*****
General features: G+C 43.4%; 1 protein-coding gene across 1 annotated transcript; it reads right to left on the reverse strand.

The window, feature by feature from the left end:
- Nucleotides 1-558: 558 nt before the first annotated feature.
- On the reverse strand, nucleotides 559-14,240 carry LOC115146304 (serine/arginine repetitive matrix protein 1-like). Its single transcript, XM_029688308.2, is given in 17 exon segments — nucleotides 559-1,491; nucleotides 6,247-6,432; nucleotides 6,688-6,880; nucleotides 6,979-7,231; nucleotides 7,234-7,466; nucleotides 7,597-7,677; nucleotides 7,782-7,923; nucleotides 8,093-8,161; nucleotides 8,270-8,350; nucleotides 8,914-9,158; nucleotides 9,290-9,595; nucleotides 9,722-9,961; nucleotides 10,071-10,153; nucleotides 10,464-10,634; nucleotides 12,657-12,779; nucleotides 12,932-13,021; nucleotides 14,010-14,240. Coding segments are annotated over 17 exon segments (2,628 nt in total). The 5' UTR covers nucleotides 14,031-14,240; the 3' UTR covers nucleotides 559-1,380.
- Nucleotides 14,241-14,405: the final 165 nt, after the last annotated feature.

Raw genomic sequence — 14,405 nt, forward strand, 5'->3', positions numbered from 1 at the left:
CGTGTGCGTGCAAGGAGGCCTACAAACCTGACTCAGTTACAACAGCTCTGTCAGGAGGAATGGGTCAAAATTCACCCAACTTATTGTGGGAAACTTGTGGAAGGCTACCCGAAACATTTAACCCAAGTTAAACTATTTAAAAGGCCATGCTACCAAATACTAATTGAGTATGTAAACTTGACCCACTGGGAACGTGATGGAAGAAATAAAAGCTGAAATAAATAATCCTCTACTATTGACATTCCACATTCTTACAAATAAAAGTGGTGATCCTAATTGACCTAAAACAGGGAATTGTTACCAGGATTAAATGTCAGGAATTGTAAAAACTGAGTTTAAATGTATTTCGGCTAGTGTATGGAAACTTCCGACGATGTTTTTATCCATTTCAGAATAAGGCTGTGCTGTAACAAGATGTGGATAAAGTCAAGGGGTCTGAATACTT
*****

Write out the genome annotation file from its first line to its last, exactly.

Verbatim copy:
General features: G+C 43.4%; 1 protein-coding gene across 1 annotated transcript; it reads right to left on the reverse strand.

The window, feature by feature from the left end:
- Nucleotides 1-558: 558 nt before the first annotated feature.
- On the reverse strand, nucleotides 559-14,240 carry LOC115146304 (serine/arginine repetitive matrix protein 1-like). Its single transcript, XM_029688308.2, is given in 17 exon segments — nucleotides 559-1,491; nucleotides 6,247-6,432; nucleotides 6,688-6,880; nucleotides 6,979-7,231; nucleotides 7,234-7,466; nucleotides 7,597-7,677; nucleotides 7,782-7,923; nucleotides 8,093-8,161; nucleotides 8,270-8,350; nucleotides 8,914-9,158; nucleotides 9,290-9,595; nucleotides 9,722-9,961; nucleotides 10,071-10,153; nucleotides 10,464-10,634; nucleotides 12,657-12,779; nucleotides 12,932-13,021; nucleotides 14,010-14,240. Coding segments are annotated over 17 exon segments (2,628 nt in total). The 5' UTR covers nucleotides 14,031-14,240; the 3' UTR covers nucleotides 559-1,380.
- Nucleotides 14,241-14,405: the final 165 nt, after the last annotated feature.

Raw genomic sequence — 14,405 nt, forward strand, 5'->3', positions numbered from 1 at the left:
CGTGTGCGTGCAAGGAGGCCTACAAACCTGACTCAGTTACAACAGCTCTGTCAGGAGGAATGGGTCAAAATTCACCCAACTTATTGTGGGAAACTTGTGGAAGGCTACCCGAAACATTTAACCCAAGTTAAACTATTTAAAAGGCCATGCTACCAAATACTAATTGAGTATGTAAACTTGACCCACTGGGAACGTGATGGAAGAAATAAAAGCTGAAATAAATAATCCTCTACTATTGACATTCCACATTCTTACAAATAAAAGTGGTGATCCTAATTGACCTAAAACAGGGAATTGTTACCAGGATTAAATGTCAGGAATTGTAAAAACTGAGTTTAAATGTATTTCGGCTAGTGTATGGAAACTTCCGACGATGTTTTTATCCATTTCAGAATAAGGCTGTGCTGTAACAAGATGTGGATAAAGTCAAGGGGTCTGAATACTT